Churches have also contributed by providing an education for many of Haiti’s children living in rural areas. And most church and missions groups have hospitals, rural dispensaries, and mobile clinics. For many Haitians, these sources of medical treatment represent an alternative to the neighborhood voodoo priest.
Nevertheless, relief groups receive frequent distress calls from Haiti, straining their abilities to respond. Elmore Clyde, director of World Missions for the Free Methodist Church, voices the frustration of other American church leaders: “How do you respond to economic needs when you don’t have anything to respond with?”
Haitian believers are sometimes frustrated, too, when the financial help they need does not arrive quickly enough, thus straining relationships between Haitian and American believers. “They have a tendency to be a bit irrational at times in their demands on us,” says Wayne Wright, general secretary of Wesleyan World Missions. “Right now we are having to carry on the work of the gospel within the context of a little uneasy feeling in this area.”
But despite a general feeling of hopelessness in the country, Free Methodist missionary Warren Land reports a sense of optimism in the church. According to the Free Methodists’ Clyde, the denomination’s membership has increased by 23 percent over the last year. Other denominations, too, are seeing steady growth.
And Noel believes the growth will continue, citing hardship as a reason. “We are going through some hard times in Haiti, and I don’t think they’re going to stop soon. So there is an increased need for the kind of message the church is preaching.” He adds, “And people are coming to Christ by the thousands.”
By David Disch.
Missionaries found themselves unwilling participants in Haiti’s political turmoil last month when two hijackers commandeered an airplane owned by Mission Aviation Fellowship (MAF). According to MAF spokeswoman Donna Burns, two Haitians commandeered a twin-engine Cessna 402 aircraft at Cap-Haitien, Haiti. The American pilot, Duer Smedley, four Haitians, and three Americans were on board when the two insurgents, carrying weapons, took control of the plane and directed the pilot to fly out of the country, Burns said.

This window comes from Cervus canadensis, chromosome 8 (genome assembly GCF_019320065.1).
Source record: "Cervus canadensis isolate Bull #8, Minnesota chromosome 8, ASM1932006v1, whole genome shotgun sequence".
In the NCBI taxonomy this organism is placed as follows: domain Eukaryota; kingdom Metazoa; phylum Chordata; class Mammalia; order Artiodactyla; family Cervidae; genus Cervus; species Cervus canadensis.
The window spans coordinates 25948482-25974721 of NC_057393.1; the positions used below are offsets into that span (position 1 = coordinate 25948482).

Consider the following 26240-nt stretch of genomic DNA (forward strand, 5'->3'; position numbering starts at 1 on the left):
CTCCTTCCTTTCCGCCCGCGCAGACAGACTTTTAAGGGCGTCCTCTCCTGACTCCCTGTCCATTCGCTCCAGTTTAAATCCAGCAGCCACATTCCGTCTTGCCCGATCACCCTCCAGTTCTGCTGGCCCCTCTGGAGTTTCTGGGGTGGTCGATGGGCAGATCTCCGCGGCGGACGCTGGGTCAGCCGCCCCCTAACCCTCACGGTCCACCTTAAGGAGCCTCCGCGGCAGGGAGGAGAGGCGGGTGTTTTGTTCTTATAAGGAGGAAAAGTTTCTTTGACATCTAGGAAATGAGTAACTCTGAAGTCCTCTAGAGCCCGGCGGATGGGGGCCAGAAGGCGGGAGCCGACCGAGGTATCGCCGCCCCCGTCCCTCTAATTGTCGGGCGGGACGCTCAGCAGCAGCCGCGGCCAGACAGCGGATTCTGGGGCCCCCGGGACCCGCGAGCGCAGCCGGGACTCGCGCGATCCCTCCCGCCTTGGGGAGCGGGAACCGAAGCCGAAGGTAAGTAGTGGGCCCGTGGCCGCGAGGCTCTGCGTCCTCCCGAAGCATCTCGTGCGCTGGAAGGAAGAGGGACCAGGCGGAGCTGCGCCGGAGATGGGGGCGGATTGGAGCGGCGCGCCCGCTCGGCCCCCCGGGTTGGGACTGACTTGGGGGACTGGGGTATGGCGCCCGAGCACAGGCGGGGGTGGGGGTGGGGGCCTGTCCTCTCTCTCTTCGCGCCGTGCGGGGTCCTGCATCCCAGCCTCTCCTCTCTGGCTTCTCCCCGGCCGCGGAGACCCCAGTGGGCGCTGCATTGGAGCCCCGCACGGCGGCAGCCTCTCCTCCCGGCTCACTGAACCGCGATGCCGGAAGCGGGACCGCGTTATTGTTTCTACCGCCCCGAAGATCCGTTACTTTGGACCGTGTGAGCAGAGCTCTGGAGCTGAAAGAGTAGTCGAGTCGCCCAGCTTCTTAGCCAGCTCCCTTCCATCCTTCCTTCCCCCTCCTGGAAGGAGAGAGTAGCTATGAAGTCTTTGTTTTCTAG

The incident ended without injuries when the hijackers told the pilot to fly to Miami, where they surrendered to FBI agents. The two, identified as Fadael Milord, 29, and Berlioze Guillaume, 25, were charged with air piracy and ordered held without bail in Miami. According to MAF, they are believed to have participated in the unsuccessful coup attempt a few days prior to the hijacking.
Smedley said the two men entered the plane brandishing guns and demanded to be taken to President Bush. “I’ll take you to Bush,” Smedley said he told them. “I’m your friend, but I can’t take you with that gun waving around.”
According to an MAF statement, Capt. John Testrake, pilot of the TWA flight hijacked to Beruit in 1985, recently joined MAF as a volunteer and had flown the same Cessna 402 just a few weeks ago in Haiti. MAF has 145 aircraft around the world, and began flying doctors, medicines, supplies, and mission personnel to Haiti in 1979.
This was MAF’s second hijacking. In October 1987, a single-engine Cessna was seized by guerrilla rebels in Surinam, South America. The American pilot, Dan Rogers, was held for eight days and released, but the plane was never recovered.